of the works in the show.

This exhibit is presented by the Richard C. von Hess Foundation.

Presented with support from The Isabelle Gwynn and Robert Daine Exhibition Endowment.

This program is presented with financial assistance from the West Virginia Department of Arts, Culture and History, and the National Endowment for the Arts, with approval from the West Virginia Commission on the Arts.

Presented in Memory of Women’s Art Historian Chris Petteys

Please join us for the opening reception for this exhibit on March 3, 2019, from 2 to 4 p.m. with Martha R. Severens, former curator of the Greenville County Museum of Art and longtime collaborator with The Johnson Collection, presenting The Dr. Lawrence B. and Shirley Gang Memorial Lecture on Central to Their Lives, an exhibit of artwork by women artists of the South, borrowed from The Johnson Collection, Spartanburg, South Carolina. Martha R. Severens is the author of several books, including “The Charleston Renaissance” and “Andrew Wyeth: America’s Painter.”

“Art is central to my life. Not being able to make or see art would be a major deprivation.” ~ Nell Blaine (1922–1996)

Nell Blaine’s assertion about the centrality—the essentiality—of art to her life has a particular resonance. The Virginia painter’s creative path began early and, over the course of her life, she overcame significant barriers in her quest to make and see art, including serious vision problems, polio, and paralysis. And then, there was her gender. Growing up in the South, the expectations for a young woman probably did not include a career as a professional artist. In that society, Blaine noted, art was often considered “a genteel thing, prissy, and somewhat bland.”

Most Southern women were steered toward more domestic pursuits, and many talented women artists abandoned their creative endeavors once they married. Some, however, broke free of societal expectations to become successful painters, sculptors, and printmakers. Many moved to large urban areas such as New York City, but others remained in the South and pursued their passions, becoming influential teachers and exhibiting artists.

Spanning the decades between the late 1890s and early 1960s, this exhibition examines the particularly complex challenges female artists confronted in a traditionally conservative region during a period in which women’s social, cultural, and political roles were being redefined and reinterpreted.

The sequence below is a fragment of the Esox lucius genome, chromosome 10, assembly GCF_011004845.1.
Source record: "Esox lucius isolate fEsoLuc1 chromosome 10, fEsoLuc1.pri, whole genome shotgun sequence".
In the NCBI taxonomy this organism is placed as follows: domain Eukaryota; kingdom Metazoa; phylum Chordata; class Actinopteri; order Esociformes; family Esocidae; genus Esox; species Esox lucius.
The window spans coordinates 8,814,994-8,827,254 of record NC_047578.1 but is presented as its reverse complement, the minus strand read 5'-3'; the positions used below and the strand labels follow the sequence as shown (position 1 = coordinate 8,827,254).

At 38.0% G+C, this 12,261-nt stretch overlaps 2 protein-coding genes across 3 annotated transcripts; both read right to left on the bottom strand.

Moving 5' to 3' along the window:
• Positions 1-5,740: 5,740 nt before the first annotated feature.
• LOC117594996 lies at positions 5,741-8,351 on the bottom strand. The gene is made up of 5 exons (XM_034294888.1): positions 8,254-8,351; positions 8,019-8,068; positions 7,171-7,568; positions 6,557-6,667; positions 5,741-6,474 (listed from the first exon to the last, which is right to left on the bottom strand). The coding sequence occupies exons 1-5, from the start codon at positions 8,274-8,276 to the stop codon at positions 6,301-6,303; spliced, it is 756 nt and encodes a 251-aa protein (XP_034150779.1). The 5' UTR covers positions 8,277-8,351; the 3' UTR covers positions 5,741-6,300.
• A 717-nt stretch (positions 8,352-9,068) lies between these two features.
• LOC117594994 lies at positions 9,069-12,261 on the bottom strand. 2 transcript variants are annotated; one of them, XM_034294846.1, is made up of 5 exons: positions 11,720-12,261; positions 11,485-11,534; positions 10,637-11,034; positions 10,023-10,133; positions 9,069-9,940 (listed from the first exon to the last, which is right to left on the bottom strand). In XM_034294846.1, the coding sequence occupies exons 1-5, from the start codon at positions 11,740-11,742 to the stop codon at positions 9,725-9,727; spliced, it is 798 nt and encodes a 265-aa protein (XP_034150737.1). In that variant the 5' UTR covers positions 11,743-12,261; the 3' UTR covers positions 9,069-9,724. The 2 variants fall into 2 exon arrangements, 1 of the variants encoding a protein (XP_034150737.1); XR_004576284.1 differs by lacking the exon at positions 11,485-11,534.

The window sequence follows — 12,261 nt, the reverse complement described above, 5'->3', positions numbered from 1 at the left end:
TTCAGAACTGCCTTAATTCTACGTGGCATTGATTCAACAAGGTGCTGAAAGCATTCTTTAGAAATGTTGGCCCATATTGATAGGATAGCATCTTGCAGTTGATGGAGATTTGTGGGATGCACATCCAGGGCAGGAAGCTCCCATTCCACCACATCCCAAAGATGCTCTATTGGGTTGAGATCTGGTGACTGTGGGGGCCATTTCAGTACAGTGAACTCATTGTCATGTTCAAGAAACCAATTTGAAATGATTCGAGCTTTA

How did the variables of historical gender norms, educational barriers, race, regionalism, sisterhood, suffrage, and modernism mitigate and motivate women seeking expression on canvas or in clay?

Whether working from dedicated studio spaces, in spare rooms at home, or on the world stage, the artists showcased made remarkable contributions by fostering future generations of artists through instruction, incorporating new aesthetics into the fine arts, and challenging the status quo.

Located in Spartanburg, South Carolina, the Johnson Collection seeks to illuminate the rich history and diverse cultures of the American South. With holdings that offer an extensive survey of artistic activity from the late 18th century to the present day, the collection works to advance interest in the dynamic role that the art of the South plays in the larger context of American art and to contribute to the canon of art historical literature.

This exhibit is presented In Memory of Women’s Art Historian Chris Petteys.

Presented with support from The Isabelle Gwynn and Robert Daine Exhibition Endowment.

This program is presented with financial assistance from the West Virginia Department of Arts, Culture, and History, and the National Endowment for the Arts, with approval from the West Virginia Commission on the Arts.

Opening reception takes place on March 3, 2019, from 2 to 4 p.m. Admission is free.

As a companion to the exhibition Central to Their Lives: Southern Women Artists in the Johnson Collection, the Huntington Museum of Art will feature a show titled Women Artists of the Mountain State, drawn from the museum’s permanent collection.

Though the rural nature of the state often limited the opportunities that were available for aspiring artists, whether male or female, there are nevertheless several notable West Virginia women who achieved success as professional artists. Chief among them is Blanche Lazzell, a Morgantown native whose woodblock prints and paintings are renowned for their modernist style.